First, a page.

When sceptics claim that no positive trials of homeopathy exist, they are clearly mistaken. The truth is that there are plenty of them! But many, if not most are of such poor quality that it is safe to suspect they are false-positives. Here is a recent example of this type of scenario.
This new study investigated the clinical effectiveness of a homeopathic add-on therapy in children with upper respiratory tract infections (URTI). It was designed as a randomized, controlled, multi-national clinical trial. Patients received either on-demand symptomatic standard treatment (ST-group) or the same ST plus a homeopathic medication (Influcid; IFC-group) for 7 days. IFC tablets contain a fixed combination of 6 homeopathic single substances (Aconitum D3, Bryonia D2, Eupatorium perfoliatum D1, Gelsemium D3, Ipecacuanha D3, and Phosphorus D5). IFC was administered according to the following schedule: 8 tablets/day during the first 72 hours, 3 tablets/day during the following 96 hours. Outcome assessment was based on symptom and fever resolution and the Wisconsin Upper Respiratory Symptom Survey-21 (WURSS-21).
A total of 261 paediatric (<12 years) patients (130 IFC-group; 131 ST-group) were recruited in Germany and the Ukraine. The IFC-group used less symptomatic medication, their symptoms resolved significantly earlier, they had higher proportions of fever-free children from day 3 onwards, and the WURSS-assessed global disease severity was significantly less during the entire URTI episode.
Days until symptom resolution (WURSS-21 item 1) in both treatment groups.
The light grey (IFC-group) and dark grey (ST-group) lines are polynomial fit curves. The dashed line estimates the between-group difference in the number of days after which 50% of patients had symptom resolution.
Between-group differences (IFC − ST) with 95% confidence intervals in the proportion of patients without fever during the observational period.
A difference (%) greater than zero indicates a higher proportion without fever in the IFC-group. Day 1 = Baseline.
The authors concluded that IFC as add-on treatment in pediatric URTI reduced global disease severity, shortened symptom resolution, and was safe in use.
On the one hand, this study has many features of a rigorous trial. I am sure that homeopaths will praise its quality, sample size, clever statistical analyses, etc. etc. The trial will therefore be cited by enthusiasts as a poof for homeopathy’s effectiveness and for homeopaths’ laudable research efforts.
On the other hand, one only needs to apply a minimum of critical thinking to find that it has been designed such that it cannot possibly generate a negative result. In fact, the paper turns out to be much more of a marketing exercise than a research effort.
The homeopathic remedy was given as an add-on therapy according to a fairly tedious ritual. It is safe to assume that this ritual created expectations on the parents’ side. These expectations alone suffice to account for the small group differences which seemingly favour homeopathy. The study follows the infamous ‘A+B versus B’ design which (as we have discussed ad nauseam on this blog) is extremely likely to generate false positive findings.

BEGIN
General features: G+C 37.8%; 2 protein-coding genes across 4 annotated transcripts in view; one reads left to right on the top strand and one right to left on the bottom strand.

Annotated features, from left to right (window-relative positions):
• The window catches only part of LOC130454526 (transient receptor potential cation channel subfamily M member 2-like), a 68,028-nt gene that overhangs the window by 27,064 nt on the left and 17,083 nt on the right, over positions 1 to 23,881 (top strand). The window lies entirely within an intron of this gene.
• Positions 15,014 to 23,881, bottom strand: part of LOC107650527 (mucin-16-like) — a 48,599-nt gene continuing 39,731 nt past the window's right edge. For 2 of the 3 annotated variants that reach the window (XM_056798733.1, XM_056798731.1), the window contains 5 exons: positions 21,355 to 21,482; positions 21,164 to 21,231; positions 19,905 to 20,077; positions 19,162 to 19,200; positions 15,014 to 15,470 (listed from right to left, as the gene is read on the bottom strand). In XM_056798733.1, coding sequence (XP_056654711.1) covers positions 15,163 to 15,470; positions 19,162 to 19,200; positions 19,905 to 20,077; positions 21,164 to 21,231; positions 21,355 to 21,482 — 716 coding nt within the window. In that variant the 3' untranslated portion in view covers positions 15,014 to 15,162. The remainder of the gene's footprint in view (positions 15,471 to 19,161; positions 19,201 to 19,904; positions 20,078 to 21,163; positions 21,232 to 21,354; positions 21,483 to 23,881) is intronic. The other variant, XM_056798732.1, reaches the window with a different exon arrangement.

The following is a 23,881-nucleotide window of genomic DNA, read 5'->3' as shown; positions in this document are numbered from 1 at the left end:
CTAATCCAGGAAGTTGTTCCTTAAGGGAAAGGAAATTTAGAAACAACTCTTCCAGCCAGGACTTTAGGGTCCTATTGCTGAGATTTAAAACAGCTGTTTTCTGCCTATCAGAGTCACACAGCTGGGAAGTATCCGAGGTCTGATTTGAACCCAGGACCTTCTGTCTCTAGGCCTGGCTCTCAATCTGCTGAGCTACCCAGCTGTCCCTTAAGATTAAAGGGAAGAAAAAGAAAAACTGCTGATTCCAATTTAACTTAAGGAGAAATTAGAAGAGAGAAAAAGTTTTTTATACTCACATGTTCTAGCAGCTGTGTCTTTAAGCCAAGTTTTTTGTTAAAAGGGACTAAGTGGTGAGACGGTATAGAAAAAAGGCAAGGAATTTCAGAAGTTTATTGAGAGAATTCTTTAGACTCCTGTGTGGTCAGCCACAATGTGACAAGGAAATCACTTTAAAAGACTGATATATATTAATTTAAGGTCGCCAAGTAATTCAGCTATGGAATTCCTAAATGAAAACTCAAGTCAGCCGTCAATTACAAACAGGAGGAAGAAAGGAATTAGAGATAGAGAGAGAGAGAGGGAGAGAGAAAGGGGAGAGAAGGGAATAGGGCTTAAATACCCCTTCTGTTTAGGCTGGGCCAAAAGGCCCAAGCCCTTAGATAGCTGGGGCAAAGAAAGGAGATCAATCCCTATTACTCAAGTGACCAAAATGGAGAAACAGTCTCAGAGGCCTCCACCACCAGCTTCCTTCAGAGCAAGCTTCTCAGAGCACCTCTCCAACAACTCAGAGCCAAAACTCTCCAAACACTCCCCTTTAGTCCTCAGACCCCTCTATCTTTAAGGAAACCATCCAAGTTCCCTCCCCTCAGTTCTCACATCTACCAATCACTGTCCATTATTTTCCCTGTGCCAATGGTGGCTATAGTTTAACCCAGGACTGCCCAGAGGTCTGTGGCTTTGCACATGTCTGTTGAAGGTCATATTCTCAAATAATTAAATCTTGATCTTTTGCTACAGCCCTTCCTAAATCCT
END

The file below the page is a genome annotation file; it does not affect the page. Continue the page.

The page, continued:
Why do researchers nevertheless plan, conduct and publish such studies (in the case of the paper discussed here, they even published their findings twice! Their previous paper included a larger group of patients of all ages and concluded that the homeopathic treatment shortened URTI duration, reduced the use of symptomatic medication, and was well tolerated.)? The answer can be found, I think, in the small print at the end of the paper:
Declaration of Conflicting Interests: The author(s) declared the following potential conflicts of interest with respect to the research, authorship, and/or publication of this article: Robert van Haselen has received a consultancy fee from the Deutsche Homöopathie-Union. Manuela Thinesse-Mallwitz received a fee from the Deutsche Homöopathie-Union for coordinating the study. Vitaliy Maidannyk received a fee from the Deutsche Homöopathie-Union for coordinating the study. Stephen L. Buskin is a member of the Advisory Board of the Deutsche Homöopathie-Union. Stephan Weber received a fee from the Deutsche Homöopathie-Union for contributing to the study. Thomas Keller received a fee from the Deutsche Homöopathie-Union for contributing to the study. Julia Burkart is an employee of the Deutsche Homöopathie-Union, the study sponsor and manufacturer of Influcid. Petra Klement is an employee of the Deutsche Homöopathie-Union, the study sponsor and manufacturer of Influcid.
Funding: The author(s) disclosed receipt of the following financial support for the research, authorship, and/or publication of this article: The study was funded by Deutsche Homöopathie-Union, Karlsruhe, Germany. Deutsche Homöopathie-Union manufactures the homeopathic medicinal product used in this study and provided the publication fee.
I REST MY CASE